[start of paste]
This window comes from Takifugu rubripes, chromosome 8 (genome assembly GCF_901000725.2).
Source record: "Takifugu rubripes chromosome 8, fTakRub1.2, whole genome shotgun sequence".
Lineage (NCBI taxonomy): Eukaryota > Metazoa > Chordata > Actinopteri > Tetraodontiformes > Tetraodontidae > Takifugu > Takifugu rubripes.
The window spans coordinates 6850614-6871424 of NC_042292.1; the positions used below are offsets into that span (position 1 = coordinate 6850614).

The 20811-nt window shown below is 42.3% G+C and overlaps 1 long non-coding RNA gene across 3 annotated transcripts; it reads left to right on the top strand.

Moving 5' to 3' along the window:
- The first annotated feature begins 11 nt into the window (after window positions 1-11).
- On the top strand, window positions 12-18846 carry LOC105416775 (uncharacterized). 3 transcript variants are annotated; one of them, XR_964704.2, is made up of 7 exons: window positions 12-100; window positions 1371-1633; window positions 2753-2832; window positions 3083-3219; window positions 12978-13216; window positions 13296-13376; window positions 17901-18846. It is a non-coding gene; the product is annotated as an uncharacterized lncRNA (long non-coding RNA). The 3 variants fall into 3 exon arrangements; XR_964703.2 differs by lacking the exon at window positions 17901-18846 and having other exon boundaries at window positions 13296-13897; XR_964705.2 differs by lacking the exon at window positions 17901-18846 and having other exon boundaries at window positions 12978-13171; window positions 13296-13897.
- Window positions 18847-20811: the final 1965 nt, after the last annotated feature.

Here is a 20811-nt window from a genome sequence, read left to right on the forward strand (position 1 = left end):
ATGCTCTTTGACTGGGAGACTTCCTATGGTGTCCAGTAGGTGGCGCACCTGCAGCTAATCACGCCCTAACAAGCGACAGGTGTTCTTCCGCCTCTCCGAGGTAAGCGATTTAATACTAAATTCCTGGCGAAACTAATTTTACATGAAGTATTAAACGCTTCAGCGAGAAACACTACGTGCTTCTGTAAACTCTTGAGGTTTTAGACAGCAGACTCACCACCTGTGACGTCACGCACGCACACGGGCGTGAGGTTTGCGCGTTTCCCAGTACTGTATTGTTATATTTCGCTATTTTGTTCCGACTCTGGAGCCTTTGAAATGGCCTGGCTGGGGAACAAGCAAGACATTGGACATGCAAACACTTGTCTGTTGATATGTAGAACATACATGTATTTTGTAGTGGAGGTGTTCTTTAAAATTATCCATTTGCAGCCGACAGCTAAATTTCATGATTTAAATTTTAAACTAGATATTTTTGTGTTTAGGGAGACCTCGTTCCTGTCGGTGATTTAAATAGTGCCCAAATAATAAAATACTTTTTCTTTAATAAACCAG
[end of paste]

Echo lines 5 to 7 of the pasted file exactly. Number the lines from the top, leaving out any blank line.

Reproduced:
The 20811-nt window shown below is 42.3% G+C and overlaps 1 long non-coding RNA gene across 3 annotated transcripts; it reads left to right on the top strand.

Moving 5' to 3' along the window:
- The first annotated feature begins 11 nt into the window (after window positions 1-11).